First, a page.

A pulpectomy is a dental procedure in which all of the material in the pulp chamber and root canal of a tooth is removed. This procedure is recommended when the pulp has an infection that cannot be resolved. The goal of the procedure is to prevent the infection from spreading, which could lead to the loss of one or more teeth.
The pulp is soft living tissue found inside all teeth. This tissue includes cells that generate dentin, the hard material from which teeth are made. When pulp becomes infected, it can cause considerable pain to the patient, and the infection can spread into the jaw and to neighboring teeth, making it a cause for major concern. Infections can often be identified visually, as the tooth or gumline may develop an abscess, and they can also be seen with an X-ray of the involved tooth.
During the pulpectomy procedure, the patient is given a local anesthetic to minimize pain, although the procedure is usually still uncomfortable. A hole is drilled into the tooth to allow the dentist access to the pulp. He or she uses tools to carefully remove all of the material, and then flushes out the tooth to remove lingering traces of infection. Next, the tooth can be filled with an inert substance, and then sealed with a crown or cap. Typically, prophylactic antibiotics are prescribed to reduce the risk of developing an infection in the wake of the procedure.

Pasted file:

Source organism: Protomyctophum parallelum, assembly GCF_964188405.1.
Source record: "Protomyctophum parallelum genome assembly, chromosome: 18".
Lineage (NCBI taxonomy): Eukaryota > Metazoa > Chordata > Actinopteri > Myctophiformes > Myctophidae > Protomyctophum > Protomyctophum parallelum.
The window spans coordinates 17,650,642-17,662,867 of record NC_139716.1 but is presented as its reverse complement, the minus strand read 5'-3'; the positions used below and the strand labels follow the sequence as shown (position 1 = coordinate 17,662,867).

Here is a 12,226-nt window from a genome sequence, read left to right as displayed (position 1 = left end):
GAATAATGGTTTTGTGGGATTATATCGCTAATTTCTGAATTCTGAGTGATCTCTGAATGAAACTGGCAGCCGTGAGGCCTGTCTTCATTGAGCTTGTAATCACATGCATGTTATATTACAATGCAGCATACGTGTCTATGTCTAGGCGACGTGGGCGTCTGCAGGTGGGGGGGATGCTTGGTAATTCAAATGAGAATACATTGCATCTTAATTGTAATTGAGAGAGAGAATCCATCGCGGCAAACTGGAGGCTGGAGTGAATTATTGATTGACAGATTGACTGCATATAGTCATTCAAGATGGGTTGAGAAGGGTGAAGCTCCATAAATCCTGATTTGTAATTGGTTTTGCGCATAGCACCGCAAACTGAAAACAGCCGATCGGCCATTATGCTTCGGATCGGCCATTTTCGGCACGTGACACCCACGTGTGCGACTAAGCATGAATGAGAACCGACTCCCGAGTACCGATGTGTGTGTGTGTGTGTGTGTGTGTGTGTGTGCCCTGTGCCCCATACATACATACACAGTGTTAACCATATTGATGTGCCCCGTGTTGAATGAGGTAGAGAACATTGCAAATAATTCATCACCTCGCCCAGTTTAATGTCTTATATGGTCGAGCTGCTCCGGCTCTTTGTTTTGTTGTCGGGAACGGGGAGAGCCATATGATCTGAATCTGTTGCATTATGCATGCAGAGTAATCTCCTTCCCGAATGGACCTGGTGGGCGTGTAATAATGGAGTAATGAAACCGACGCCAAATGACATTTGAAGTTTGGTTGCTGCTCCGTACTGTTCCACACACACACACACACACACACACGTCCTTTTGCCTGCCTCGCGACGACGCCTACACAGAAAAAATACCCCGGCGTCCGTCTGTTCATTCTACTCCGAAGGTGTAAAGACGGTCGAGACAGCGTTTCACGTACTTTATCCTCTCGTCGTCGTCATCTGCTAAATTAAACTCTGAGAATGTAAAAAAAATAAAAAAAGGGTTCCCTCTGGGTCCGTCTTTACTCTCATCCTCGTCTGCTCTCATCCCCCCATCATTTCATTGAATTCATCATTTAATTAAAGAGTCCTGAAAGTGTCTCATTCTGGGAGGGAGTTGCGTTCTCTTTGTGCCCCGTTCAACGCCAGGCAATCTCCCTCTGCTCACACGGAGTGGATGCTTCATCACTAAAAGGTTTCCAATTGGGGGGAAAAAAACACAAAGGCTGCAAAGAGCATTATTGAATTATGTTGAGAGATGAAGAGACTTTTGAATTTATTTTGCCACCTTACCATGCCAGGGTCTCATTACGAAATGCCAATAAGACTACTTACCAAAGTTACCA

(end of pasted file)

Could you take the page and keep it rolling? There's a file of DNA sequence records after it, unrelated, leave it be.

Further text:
In a related procedure, a pulpotomy, only the pulp from the crown of the tooth is removed. Pulpotomies are less invasive for the patient, with a shorter healing time and less discomfort. The risk of this procedure, however, is that infected pulp can be missed. Sometimes, a patient may be scheduled for the less invasive procedure, but more serious work is needed, in which case there will need to be a change of plan.
Another alternative is a tooth extraction, in which the entire tooth is removed. Extractions are usually avoided, if possible, because they can be accompanied with problems. Extracting a tooth can lead to crowding as other teeth move around in the mouth, which can make it problematic for children who have teeth that are still growing. They can also make it difficult to eat, especially if multiple teeth are removed.